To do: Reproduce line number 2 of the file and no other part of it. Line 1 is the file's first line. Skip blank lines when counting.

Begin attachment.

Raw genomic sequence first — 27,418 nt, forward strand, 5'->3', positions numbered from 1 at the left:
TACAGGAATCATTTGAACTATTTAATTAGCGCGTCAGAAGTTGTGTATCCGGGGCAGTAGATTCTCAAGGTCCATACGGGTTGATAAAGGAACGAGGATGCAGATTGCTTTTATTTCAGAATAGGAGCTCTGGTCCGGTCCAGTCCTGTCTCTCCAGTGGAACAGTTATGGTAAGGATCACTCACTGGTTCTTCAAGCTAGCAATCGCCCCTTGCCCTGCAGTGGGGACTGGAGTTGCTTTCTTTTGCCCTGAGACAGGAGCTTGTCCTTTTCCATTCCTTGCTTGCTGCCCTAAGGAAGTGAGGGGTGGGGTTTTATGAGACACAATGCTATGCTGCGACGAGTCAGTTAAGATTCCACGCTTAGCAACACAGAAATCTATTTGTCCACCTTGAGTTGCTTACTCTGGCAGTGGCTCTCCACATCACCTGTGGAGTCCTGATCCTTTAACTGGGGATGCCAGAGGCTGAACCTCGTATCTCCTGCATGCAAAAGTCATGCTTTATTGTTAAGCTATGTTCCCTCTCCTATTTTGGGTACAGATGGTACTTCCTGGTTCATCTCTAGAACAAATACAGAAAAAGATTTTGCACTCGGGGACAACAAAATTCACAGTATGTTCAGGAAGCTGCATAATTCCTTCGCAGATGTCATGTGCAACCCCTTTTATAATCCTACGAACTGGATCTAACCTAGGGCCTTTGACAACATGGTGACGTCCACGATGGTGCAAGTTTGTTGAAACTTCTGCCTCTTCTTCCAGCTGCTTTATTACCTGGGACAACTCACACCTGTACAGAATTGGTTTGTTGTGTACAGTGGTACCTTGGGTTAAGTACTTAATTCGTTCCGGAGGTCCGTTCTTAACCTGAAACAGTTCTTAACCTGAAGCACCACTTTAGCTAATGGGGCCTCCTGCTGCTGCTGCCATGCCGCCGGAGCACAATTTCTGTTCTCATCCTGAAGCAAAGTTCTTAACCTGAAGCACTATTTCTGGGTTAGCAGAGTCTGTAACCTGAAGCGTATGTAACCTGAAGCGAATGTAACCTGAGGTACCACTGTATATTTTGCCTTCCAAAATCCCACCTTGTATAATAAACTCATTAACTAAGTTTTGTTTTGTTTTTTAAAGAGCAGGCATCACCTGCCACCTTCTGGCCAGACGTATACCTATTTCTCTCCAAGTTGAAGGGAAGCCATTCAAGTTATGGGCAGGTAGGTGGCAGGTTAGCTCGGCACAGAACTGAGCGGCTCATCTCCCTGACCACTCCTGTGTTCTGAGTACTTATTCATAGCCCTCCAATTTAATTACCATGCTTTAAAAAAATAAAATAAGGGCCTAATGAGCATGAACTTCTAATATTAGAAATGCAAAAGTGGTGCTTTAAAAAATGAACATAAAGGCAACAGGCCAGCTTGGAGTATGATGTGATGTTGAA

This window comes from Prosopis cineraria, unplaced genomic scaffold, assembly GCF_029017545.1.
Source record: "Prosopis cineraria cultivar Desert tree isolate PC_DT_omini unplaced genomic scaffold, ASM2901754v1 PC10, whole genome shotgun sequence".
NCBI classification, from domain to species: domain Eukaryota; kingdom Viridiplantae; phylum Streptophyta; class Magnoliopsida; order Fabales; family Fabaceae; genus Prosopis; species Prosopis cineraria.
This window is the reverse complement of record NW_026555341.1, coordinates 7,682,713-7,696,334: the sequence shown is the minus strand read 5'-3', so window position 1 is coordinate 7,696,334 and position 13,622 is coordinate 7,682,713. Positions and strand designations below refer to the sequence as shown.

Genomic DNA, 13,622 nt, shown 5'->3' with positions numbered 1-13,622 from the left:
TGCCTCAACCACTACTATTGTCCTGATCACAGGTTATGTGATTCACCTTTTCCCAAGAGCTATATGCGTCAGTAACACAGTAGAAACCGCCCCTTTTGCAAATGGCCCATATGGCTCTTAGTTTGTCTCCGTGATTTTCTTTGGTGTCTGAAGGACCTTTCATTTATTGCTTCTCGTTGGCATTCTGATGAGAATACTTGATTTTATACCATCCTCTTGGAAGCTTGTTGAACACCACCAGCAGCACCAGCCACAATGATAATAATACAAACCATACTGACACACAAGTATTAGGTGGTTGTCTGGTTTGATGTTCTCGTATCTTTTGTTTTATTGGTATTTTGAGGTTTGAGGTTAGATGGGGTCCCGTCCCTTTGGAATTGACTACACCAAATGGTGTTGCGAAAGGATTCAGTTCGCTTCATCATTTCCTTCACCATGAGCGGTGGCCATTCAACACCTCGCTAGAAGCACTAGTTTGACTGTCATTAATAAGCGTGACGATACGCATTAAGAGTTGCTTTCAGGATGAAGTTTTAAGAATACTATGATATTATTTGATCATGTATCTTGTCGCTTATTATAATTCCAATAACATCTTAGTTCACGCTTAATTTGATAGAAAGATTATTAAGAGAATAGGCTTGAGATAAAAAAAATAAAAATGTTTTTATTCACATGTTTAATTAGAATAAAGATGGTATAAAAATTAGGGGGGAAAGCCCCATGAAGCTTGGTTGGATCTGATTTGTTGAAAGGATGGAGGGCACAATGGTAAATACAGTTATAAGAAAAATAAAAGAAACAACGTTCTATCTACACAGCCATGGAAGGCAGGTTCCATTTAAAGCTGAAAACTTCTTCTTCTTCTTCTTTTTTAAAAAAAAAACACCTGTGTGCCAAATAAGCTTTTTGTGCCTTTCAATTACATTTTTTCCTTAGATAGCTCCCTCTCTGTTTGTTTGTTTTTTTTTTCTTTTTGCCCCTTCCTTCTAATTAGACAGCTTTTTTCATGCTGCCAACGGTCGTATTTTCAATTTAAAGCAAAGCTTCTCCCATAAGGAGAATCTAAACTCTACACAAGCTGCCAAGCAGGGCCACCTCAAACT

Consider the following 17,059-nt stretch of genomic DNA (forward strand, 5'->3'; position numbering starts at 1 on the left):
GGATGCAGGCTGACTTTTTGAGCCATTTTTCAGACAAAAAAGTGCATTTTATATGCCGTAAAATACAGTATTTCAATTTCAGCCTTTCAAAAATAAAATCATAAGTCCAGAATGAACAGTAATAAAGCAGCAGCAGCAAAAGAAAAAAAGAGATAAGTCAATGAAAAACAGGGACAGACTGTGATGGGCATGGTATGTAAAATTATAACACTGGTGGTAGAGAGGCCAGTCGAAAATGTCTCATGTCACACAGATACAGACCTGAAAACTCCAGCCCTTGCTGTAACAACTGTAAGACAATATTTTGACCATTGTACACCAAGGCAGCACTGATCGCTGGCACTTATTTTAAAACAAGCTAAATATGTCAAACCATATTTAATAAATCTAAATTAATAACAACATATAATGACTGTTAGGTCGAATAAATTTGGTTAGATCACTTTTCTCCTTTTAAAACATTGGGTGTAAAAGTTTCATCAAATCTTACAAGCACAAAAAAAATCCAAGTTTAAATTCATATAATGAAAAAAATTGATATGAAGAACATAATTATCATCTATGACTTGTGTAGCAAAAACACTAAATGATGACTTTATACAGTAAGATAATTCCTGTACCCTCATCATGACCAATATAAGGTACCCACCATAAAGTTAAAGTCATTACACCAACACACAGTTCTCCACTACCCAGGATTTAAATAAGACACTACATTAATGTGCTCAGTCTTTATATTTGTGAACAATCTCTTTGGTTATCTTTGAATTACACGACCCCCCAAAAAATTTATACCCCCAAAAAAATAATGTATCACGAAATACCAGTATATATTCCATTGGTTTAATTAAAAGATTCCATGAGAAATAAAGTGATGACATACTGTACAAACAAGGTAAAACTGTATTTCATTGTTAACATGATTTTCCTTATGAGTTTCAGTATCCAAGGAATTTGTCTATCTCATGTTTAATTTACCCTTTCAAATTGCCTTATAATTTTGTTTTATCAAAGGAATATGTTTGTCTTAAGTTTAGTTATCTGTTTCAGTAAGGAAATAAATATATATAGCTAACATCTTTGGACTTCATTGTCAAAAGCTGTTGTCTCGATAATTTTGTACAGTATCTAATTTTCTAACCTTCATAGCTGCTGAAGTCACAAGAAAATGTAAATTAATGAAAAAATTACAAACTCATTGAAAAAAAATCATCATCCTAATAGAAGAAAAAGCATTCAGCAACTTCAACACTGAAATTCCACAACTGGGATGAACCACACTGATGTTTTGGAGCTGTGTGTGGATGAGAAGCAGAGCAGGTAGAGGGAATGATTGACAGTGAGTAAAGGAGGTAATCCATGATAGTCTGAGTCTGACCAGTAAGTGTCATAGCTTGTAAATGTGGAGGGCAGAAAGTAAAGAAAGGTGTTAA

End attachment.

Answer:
TACAGGAATCATTTGAACTATTTAATTAGCGCGTCAGAAGTTGTGTATCCGGGGCAGTAGATTCTCAAGGTCCATACGGGTTGATAAAGGAACGAGGATGCAGATTGCTTTTATTTCAGAATAGGAGCTCTGGTCCGGTCCAGTCCTGTCTCTCCAGTGGAACAGTTATGGTAAGGATCACTCACTGGTTCTTCAAGCTAGCAATCGCCCCTTGCCCTGCAGTGGGGACTGGAGTTGCTTTCTTTTGCCCTGAGACAGGAGCTTGTCCTTTTCCATTCCTTGCTTGCTGCCCTAAGGAAGTGAGGGGTGGGGTTTTATGAGACACAATGCTATGCTGCGACGAGTCAGTTAAGATTCCACGCTTAGCAACACAGAAATCTATTTGTCCACCTTGAGTTGCTTACTCTGGCAGTGGCTCTCCACATCACCTGTGGAGTCCTGATCCTTTAACTGGGGATGCCAGAGGCTGAACCTCGTATCTCCTGCATGCAAAAGTCATGCTTTATTGTTAAGCTATGTTCCCTCTCCTATTTTGGGTACAGATGGTACTTCCTGGTTCATCTCTAGAACAAATACAGAAAAAGATTTTGCACTCGGGGACAACAAAATTCACAGTATGTTCAGGAAGCTGCATAATTCCTTCGCAGATGTCATGTGCAACCCCTTTTATAATCCTACGAACTGGATCTAACCTAGGGCCTTTGACAACATGGTGACGTCCACGATGGTGCAAGTTTGTTGAAACTTCTGCCTCTTCTTCCAGCTGCTTTATTACCTGGGACAACTCACACCTGTACAGAATTGGTTTGTTGTGTACAGTGGTACCTTGGGTTAAGTACTTAATTCGTTCCGGAGGTCCGTTCTTAACCTGAAACAGTTCTTAACCTGAAGCACCACTTTAGCTAATGGGGCCTCCTGCTGCTGCTGCCATGCCGCCGGAGCACAATTTCTGTTCTCATCCTGAAGCAAAGTTCTTAACCTGAAGCACTATTTCTGGGTTAGCAGAGTCTGTAACCTGAAGCGTATGTAACCTGAAGCGAATGTAACCTGAGGTACCACTGTATATTTTGCCTTCCAAAATCCCACCTTGTATAATAAACTCATTAACTAAGTTTTGTTTTGTTTTTTAAAGAGCAGGCATCACCTGCCACCTTCTGGCCAGACGTATACCTATTTCTCTCCAAGTTGAAGGGAAGCCATTCAAGTTATGGGCAGGTAGGTGGCAGGTTAGCTCGGCACAGAACTGAGCGGCTCATCTCCCTGACCACTCCTGTGTTCTGAGTACTTATTCATAGCCCTCCAATTTAATTACCATGCTTTAAAAAAATAAAATAAGGGCCTAATGAGCATGAACTTCTAATATTAGAAATGCAAAAGTGGTGCTTTAAAAAATGAACATAAAGGCAACAGGCCAGCTTGGAGTATGATGTGATGTTGAA